Tech writer Andy Ihnatko joined Boston Public Radio on Friday, where he talked about initiatives by several major social media companies to slow and track the spread of misinformation related to COVID-19.

In an increasingly rare moment of positive PR for social media giants like Facebook and Twitter, Ihnatko said that "80, and I think closer to 90 percent of [coronavirus] misinformation gets zapped before anybody ever sees it.”

“That doesn’t mean that things don’t slip through the nets,” he noted. "Because as usual, the biggest problem these companies have is the sheer volume of conversation that happens through their network.”

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Now, a Washington, D.C.-based nonprofit called the Center for Democracy and Technology is urging these companies to preserve data about the posts that get removed. In April, they published their proposal in an open letter to social media and content sharing companies.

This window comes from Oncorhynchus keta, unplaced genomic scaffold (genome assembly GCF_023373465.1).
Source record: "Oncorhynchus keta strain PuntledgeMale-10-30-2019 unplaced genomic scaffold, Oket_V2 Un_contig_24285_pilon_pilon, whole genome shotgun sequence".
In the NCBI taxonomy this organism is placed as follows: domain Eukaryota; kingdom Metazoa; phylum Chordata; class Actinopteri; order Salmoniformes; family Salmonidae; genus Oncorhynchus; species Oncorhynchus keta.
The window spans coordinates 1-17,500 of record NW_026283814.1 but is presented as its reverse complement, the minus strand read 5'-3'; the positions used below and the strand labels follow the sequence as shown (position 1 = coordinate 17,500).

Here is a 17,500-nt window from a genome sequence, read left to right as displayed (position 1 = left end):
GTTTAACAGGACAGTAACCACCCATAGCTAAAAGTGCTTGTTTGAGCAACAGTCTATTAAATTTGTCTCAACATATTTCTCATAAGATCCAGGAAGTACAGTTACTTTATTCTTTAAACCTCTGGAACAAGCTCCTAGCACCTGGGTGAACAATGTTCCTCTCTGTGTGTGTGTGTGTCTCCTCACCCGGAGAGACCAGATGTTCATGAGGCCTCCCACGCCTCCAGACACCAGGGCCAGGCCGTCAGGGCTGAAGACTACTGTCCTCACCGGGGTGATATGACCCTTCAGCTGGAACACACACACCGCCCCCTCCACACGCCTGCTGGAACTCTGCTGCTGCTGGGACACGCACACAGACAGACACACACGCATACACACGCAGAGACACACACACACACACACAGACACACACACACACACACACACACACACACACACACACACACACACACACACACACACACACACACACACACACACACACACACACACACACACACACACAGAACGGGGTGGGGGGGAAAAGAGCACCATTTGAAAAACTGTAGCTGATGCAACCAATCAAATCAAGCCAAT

Ihnatko said preserving this data could give health organizations a way to better trace the spread of the novel virus.

"Just like you can see how weather moves around, they [could] see how bad information moves around, and correlate that to people not doing what they should be doing -- not wearing masks, not washing up, or not believing that certain precautions are going to work in their best interest.”

"It shows you the sophistication of these models, and how powerful social media [can] actually save [lives],” he said.